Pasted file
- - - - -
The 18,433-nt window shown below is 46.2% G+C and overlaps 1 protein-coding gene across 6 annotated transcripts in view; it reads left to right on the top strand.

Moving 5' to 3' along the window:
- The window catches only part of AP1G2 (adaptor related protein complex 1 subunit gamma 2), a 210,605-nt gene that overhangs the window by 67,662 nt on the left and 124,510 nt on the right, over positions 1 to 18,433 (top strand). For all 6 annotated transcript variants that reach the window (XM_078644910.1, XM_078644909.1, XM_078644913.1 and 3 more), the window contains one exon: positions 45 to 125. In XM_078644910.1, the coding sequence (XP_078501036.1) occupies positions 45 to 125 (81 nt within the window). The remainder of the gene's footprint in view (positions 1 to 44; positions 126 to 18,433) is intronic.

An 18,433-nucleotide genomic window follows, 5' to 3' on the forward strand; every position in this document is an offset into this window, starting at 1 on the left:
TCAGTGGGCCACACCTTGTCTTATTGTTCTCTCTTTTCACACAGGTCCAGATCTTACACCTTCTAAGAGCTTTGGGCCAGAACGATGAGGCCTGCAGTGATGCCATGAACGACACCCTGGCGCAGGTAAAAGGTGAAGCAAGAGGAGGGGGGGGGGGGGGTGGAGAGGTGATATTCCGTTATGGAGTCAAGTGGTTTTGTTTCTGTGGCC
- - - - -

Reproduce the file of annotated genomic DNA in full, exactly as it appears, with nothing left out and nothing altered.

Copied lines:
The 18,433-nt window shown below is 46.2% G+C and overlaps 1 protein-coding gene across 6 annotated transcripts in view; it reads left to right on the top strand.

Moving 5' to 3' along the window:
- The window catches only part of AP1G2 (adaptor related protein complex 1 subunit gamma 2), a 210,605-nt gene that overhangs the window by 67,662 nt on the left and 124,510 nt on the right, over positions 1 to 18,433 (top strand). For all 6 annotated transcript variants that reach the window (XM_078644910.1, XM_078644909.1, XM_078644913.1 and 3 more), the window contains one exon: positions 45 to 125. In XM_078644910.1, the coding sequence (XP_078501036.1) occupies positions 45 to 125 (81 nt within the window). The remainder of the gene's footprint in view (positions 1 to 44; positions 126 to 18,433) is intronic.

An 18,433-nucleotide genomic window follows, 5' to 3' on the forward strand; every position in this document is an offset into this window, starting at 1 on the left:
TCAGTGGGCCACACCTTGTCTTATTGTTCTCTCTTTTCACACAGGTCCAGATCTTACACCTTCTAAGAGCTTTGGGCCAGAACGATGAGGCCTGCAGTGATGCCATGAACGACACCCTGGCGCAGGTAAAAGGTGAAGCAAGAGGAGGGGGGGGGGGGGGTGGAGAGGTGATATTCCGTTATGGAGTCAAGTGGTTTTGTTTCTGTGGCC